Self-esteem problems blaming it on my ADHD

I was diag. several years ago with ADHD I am now 62 years old. I am now having so much trouble with self-esteem issues which might sound crazy at my age. I am divorced and live alone I have always had trouble making friends. I feel it is because I often interrupt people and will lose my train of thought while they are speaking to me I am sure this annoys people. My problem is I really do not have any friends and I am constantly trying to stop my self-talk of being ugly, old, and useless. I often feel incredibly lonely. I was wondering if other women my age have had these problems and if so what in the world do you do that helps

12 Replies

  • Are you taking any medication for your ADHD? If not, I'd be a friend to yourself and make an appointment to see your doctor. I do not personally know older adults with ADHD, but I also feel as though many older people do not know that ADHD could be the problem. I think the best place for you to start is by making an appointment with your doctor to look into medication or a different medication if the current one is not working. My mother in law will be 75 this May and her personality sounds a lot like yours. She's not divorced, but lost her husband 10 years ago. She goes to a Senior group each day but she also says that she doesn't have any friends. Do you ever try to change your routine? Like take a walk, watch a new show on TV, or try a new hobby? Do you have a pet? I think many of these things can assist in helping you...especially a pet.

    Good luck.

    Never give up.

  • I am medicated for ADHD but I am going to my doc this month and may need to change it up. I do have a sweet precious dog and have had her for several years. This self-esteem issue with me is kind of new and I just don't understand where it is coming from.

  • Hi. There are a lot of us out here. You aren't alone. I identify with everything you are describing. The key for me was finding 1) a psychiatrist who specifically understood and treated Adult ADHD and 2) a therapist who was well experienced in the same. If I didn't have access to providers who specialize in ADHD, I would still seek out the combination of medication and therapy. From what I've read and experienced for myself, those of us with undiagnosed ADHD develop coping mechanisms in our early lives that don't necessarily serve us well as adults. For me, the consequences exacerbated existing self-esteem issues that compounded over a lifetime. The therapy component is helping me to reset the lens through which I see myself and others. But what I really appreciate about the therapist I'm working with now is that we problem-solve very specific situations so I practice new skills. Talk therapy alone is helpful and often necessary; but putting new skills to practical use helps turn things around for me.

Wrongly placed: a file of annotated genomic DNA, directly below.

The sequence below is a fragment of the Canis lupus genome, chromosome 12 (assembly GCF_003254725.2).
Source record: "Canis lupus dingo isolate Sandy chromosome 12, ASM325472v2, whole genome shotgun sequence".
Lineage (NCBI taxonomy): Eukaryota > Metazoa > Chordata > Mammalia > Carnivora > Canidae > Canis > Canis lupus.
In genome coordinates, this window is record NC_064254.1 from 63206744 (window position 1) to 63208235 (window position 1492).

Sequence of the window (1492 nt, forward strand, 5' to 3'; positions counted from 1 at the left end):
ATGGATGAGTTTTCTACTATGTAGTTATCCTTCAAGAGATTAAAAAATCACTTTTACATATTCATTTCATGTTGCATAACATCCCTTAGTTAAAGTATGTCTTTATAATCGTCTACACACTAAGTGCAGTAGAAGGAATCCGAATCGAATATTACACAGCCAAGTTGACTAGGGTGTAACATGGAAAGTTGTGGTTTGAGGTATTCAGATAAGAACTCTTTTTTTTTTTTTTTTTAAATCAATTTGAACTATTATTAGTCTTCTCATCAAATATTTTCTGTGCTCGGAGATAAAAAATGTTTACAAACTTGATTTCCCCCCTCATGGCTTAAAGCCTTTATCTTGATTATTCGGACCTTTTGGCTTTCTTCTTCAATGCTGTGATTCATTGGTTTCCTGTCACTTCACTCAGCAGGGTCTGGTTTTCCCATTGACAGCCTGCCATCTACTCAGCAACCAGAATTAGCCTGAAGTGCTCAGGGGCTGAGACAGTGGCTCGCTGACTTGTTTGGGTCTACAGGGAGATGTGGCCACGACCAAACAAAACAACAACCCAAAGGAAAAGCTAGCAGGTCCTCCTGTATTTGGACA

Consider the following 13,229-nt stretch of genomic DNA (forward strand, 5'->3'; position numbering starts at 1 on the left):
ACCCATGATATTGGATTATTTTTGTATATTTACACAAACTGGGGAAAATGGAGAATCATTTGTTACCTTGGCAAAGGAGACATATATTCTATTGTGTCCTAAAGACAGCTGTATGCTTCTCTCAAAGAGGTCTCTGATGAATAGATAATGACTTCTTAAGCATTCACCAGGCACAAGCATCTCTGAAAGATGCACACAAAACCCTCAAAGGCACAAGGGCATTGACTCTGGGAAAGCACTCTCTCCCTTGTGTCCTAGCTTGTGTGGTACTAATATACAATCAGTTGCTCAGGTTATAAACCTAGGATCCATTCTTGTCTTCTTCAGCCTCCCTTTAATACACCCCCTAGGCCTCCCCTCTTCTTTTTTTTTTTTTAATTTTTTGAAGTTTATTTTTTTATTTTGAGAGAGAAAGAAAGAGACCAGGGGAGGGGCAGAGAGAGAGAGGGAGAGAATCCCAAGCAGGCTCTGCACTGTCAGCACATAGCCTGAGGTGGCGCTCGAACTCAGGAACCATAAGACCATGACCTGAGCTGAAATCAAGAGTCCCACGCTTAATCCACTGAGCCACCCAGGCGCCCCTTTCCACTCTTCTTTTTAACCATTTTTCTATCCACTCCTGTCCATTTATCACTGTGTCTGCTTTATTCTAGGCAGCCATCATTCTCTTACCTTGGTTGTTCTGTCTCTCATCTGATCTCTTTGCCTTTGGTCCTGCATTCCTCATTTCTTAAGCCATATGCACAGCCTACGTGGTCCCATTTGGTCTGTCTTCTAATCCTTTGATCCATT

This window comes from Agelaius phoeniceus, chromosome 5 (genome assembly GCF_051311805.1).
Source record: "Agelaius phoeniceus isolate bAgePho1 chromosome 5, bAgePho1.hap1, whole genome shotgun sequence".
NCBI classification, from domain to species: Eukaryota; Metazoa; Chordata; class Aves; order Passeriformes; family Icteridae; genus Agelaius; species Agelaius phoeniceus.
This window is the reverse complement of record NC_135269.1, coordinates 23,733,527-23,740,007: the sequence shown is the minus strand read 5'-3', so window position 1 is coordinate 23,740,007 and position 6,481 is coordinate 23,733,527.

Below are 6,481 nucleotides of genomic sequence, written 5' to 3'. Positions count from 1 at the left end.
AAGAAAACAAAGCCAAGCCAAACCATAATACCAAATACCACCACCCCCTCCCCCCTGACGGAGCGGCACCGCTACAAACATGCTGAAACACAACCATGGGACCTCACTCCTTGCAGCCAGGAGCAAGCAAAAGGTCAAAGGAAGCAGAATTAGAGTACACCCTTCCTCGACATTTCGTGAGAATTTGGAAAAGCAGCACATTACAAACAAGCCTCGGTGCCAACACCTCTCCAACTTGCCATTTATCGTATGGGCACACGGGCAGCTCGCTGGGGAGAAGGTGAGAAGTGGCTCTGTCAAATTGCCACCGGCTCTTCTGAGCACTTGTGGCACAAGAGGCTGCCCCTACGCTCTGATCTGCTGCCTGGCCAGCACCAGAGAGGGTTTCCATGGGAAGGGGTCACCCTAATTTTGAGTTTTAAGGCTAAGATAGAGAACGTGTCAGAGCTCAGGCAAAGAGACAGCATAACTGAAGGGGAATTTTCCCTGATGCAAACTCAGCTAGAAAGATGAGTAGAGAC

• I think woodsprite is right on. I'm 62, diagnosed at 40, and I'm still realizing different ways that my interactions might be making ppl uncomfortable. But getting Rx and therapy each gave me a big boost. I'm more optimistic. A depression Rx might be needed, as well as for ADD.

    It's true, there are many millions of people, all ages, and many are not getting treatment. Please do as woodsprite suggests.

  • Trina18:

    I am a 44 years old woman and was diagnosed with ADHD when I was in my late 20s. I've had it all my life, but it was explained to me that the coping strategies I used as a child and young adult were no longer helping me as a working adult with a family. The best prescription for me is to do the following: 1) adhere to my medication, 2) get enough sleep, 3) exercise (swimming is my choice), and 4) keep a daily routine. I have seen counselors in the past, but haven't been to one in about 5 years. I just recently changed medications because what I had been taking for 3 years was slowly wearing off and more ADHD symptoms were appearing. My doctor told me to "experiment" with the dose. I tried to go without it for a day here and there (weekends) and quickly learned that I need the medication in addition to routines, structure, and self care. I don't like changing medicines because there is always a window for a few weeks were dose adjustments need to be made. Sometimes it isn't pretty during those changes. My husband told me that it's painful for him watch me when I'm in an adhd state. I think it's probably comical too; you have to laugh or you'll cry.

    It's still a struggle at times and I have to CONSTANTLY work on not "going down the rabbit" hole, especially when I'm at home and on the weekends. My job outside of the home is so structured that I don't have issues at work as long as I'm on my medicine. If I'm off the medicine, I loose things, memory is poor, and I have difficulty thinking on my feet. I'm now struggling with fatigue after work several days per week, not everyday, but enough to be a pain in my side. I didn't have that problem in my younger years. I wonder if that is because I "keep it together" at work and that can be exhausting for us ADHDers. I think ADHD changes as we get older and go through different stages in our lives.